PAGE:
Health Study: Med. Diet Could Cut Diabetes Drug Need

More news arrived in my in-box out about the potential health benefits of a Mediterranean diet, this time focusing on diabetes. A study suggests the diet – rich in nuts, whole grains, fruits, vegetables and olive oil – could be just the ticket for diabetics to lead a healthier life and reduce their need for drugs. I know at least two people who are diabetics. You may well know some, too.

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Italian researchers tracked newly diagnosed diabetics who were overweight. The researchers found those who followed the Mediterranean diet better managed their disease versus those on a low-fat regimen.

Previous research has shown a Mediterranean diet could cut your risk of diabetes. Researchers, however, had yet to look at the impact on those suffering from the disease.

The new study, published in the Annals of Internal Medicine, looked at people suffering from type 2 diabetes, the most common form of diabetes. I learned the disease can trigger problems with your heart, eyes, kidneys and other parts of the body.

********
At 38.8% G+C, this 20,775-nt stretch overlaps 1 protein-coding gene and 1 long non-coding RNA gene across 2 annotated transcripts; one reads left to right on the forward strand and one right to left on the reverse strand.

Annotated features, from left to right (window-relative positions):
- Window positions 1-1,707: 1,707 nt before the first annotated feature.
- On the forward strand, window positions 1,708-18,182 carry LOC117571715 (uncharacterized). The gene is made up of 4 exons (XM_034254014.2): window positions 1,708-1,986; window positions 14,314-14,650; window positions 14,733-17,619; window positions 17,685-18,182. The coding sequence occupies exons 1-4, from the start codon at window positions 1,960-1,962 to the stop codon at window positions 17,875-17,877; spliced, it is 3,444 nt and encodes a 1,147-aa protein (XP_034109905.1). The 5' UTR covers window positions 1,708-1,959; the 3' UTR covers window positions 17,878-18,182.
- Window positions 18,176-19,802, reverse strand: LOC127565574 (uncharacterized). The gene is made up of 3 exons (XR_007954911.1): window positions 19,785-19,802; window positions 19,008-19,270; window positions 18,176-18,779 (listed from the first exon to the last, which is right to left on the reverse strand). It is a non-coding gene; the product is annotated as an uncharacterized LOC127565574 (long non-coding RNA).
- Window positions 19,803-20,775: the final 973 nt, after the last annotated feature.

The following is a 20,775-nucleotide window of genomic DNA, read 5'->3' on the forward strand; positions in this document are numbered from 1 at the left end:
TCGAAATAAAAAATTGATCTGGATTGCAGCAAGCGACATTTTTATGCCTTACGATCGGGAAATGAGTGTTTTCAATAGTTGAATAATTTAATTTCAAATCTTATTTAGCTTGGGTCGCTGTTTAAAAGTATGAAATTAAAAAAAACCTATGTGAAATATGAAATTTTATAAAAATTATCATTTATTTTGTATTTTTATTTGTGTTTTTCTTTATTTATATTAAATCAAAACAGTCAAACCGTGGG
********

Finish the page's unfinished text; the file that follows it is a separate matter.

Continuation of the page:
Researchers tracked 215 diabetics who weren’t yet taking drugs.  These people were randomly assigned a low-fat diet or a low-carbohydrate Mediterranean diet.

Those who followed the Mediterranean diet lost more weight and went longer without blood-sugar-lowering drugs.

In particular, those on the Mediterranean diet who required diabetes medicine after four years totaled 44 percent – well below the 70 percent needing drugs among low-fat eaters.

Other recent studies about the Mediterranean diet suggest:

Bon appétit,

Claude S. Weiller
Vice President of Sales & Marketing
California Olive Ranch

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